When he died in 1791 at the age of 87, the only money mentioned in his will was the coins to be found in his pockets and dresser. Most of the £30,000 he had earned in his life had been given away. He wrote,
‘I cannot help leaving my books behind me whenever God calls me hence; but in every other respect, my own hands will be my executors.’
In all of this our pattern is Christ himself, [w]ho being in very nature God, did not consider equality with God something to be used to his own advantage; rather, he made himself nothing by taking the very nature of a servant, being made in human likeness. And being found in appearance as a man, he humbled himself by becoming obedient to death— even death on a cross!
So, how do we put this into practice? I want to suggest four disciplines that will make money a blessing for others and for ourselves:
- Read Scripture with an eye to the teaching on money and how used.
It is easy, particularly in the West, to miss quite how often Jesus and his followers talked about money or how often the Old Testament prophets railed against the abuse of the poor. The first step we can take to change how we think about and use money is to notice what Scripture actually has to say about it and then resolve to follow it.
- Pray about how we should use money and talk with other believers about it.
If we’re going to make the good use of money an important part of our lives then we need to be willing to talk about it. Obviously we will want to choose those we trust to share this aspect of our life with but we need the help, support and prayers of others about our finances just as much, if not more, than we do about other areas of life.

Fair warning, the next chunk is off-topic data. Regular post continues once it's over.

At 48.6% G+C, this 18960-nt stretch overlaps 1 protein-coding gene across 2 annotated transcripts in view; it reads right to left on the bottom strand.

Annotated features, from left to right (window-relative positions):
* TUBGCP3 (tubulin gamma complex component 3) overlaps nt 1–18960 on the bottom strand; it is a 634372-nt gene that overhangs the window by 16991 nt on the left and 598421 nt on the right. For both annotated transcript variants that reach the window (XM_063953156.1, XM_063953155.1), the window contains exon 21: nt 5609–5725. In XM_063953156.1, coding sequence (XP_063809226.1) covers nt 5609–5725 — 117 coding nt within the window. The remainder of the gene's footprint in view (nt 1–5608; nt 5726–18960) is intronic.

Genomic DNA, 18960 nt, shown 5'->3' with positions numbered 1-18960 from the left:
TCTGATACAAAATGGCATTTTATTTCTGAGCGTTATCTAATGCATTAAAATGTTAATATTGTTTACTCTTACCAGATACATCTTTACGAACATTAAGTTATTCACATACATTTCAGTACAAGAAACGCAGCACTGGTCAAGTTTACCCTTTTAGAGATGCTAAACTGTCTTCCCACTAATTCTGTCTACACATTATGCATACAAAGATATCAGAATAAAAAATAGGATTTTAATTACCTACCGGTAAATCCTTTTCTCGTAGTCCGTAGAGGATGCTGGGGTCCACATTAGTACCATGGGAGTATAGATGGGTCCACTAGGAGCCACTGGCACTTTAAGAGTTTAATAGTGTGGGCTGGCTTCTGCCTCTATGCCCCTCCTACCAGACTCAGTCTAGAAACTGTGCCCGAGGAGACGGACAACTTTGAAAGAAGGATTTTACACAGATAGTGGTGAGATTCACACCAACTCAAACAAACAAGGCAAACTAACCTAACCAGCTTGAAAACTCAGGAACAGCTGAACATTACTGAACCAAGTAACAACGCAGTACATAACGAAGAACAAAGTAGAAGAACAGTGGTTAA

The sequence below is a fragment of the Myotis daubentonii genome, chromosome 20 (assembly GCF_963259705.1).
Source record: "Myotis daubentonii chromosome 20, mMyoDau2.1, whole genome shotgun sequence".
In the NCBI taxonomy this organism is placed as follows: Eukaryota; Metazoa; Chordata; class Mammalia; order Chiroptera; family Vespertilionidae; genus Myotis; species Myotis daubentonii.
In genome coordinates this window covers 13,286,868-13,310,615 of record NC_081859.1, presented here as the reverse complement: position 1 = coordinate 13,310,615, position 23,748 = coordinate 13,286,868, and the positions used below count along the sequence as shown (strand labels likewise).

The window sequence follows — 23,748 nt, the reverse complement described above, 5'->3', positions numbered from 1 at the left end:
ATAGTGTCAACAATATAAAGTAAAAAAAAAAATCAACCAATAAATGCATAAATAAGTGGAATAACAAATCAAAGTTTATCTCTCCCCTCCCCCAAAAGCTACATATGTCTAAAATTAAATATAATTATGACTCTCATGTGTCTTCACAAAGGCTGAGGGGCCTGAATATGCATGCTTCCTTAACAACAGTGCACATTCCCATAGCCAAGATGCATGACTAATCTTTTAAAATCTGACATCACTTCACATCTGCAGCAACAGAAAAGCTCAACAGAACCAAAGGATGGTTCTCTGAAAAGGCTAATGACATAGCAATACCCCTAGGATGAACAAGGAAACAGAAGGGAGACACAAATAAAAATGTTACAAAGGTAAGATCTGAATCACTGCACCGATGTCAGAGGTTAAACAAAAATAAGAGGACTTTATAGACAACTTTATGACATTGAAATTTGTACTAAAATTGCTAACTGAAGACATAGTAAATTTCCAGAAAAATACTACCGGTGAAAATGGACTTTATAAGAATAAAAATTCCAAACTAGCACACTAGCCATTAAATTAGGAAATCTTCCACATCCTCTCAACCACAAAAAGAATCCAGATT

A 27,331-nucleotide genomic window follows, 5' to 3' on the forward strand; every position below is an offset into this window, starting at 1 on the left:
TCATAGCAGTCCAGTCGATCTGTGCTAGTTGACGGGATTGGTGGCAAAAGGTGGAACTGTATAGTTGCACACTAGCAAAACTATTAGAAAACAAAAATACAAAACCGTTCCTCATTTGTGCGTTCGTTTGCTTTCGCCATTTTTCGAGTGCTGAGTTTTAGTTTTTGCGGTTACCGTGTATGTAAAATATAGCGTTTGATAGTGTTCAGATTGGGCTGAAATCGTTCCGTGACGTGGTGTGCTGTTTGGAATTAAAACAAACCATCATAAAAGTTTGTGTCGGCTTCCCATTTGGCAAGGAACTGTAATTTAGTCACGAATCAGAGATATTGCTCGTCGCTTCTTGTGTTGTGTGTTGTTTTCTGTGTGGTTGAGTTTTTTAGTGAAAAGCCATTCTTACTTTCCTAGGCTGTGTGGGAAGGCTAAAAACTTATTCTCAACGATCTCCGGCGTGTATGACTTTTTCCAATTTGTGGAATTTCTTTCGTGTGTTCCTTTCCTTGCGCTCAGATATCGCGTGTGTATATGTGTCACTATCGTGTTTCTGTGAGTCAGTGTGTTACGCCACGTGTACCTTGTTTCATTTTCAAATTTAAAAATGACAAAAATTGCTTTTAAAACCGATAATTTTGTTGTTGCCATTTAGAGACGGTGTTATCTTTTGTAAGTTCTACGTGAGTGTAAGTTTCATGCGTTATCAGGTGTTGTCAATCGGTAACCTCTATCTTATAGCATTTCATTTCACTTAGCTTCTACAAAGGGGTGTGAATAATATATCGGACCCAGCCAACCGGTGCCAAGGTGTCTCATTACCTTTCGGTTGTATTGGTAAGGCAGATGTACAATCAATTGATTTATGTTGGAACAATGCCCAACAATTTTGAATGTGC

- Give money away.
There is nothing better for breaking the anxiety that money brings us, or its tendency to dominate and subsume everything than to give it away. It is a way of trampling on a false god. We encourage people to give money to care for their families, to build the church up, and to care for others both for the good it does for others and because it liberates the giver to be free from money’s grasp.
- Finally, work hard but work to live, don’t live to work.
In the area I live (the London commuter belt) this is a big one. We need to regularly ask ourselves why we’re doing what we are doing, whether it is truly necessary, and whether we are valuing people over profits.
Money can be a tremendous blessing but only if it is used under God. Ultimately he is the source of our blessing and our treasure.
Tune in next week when we’re considering how our pursuit of holiness affects how we respond to power.
 ‘Big Yellow Taxi’, Joni Mitchell.
 Matthew 2:7-12
 Luke 8:2-3.
 Acts 4:36-37.
 Acts 10:2.
 2 Corinthians 9:6-8.
 James 1:17.
 Job 41:11.
 Psalm 24:1.
 Matthew 6:25-34.
 Acts 2:44-45.
 Acts 4:36-37.
 From Sermon 50: The Use of Money
 John Piper, ‘Happy Birthday, John Wesley. Two Silver Spoons and Thousands of Souls’, <http://www.desiringgod.org/articles/happy-birthday-john-wesley-two-silver-spoons-and-thousands-of-souls> [accessed 1 November 16]
 Philippians 2:1-11.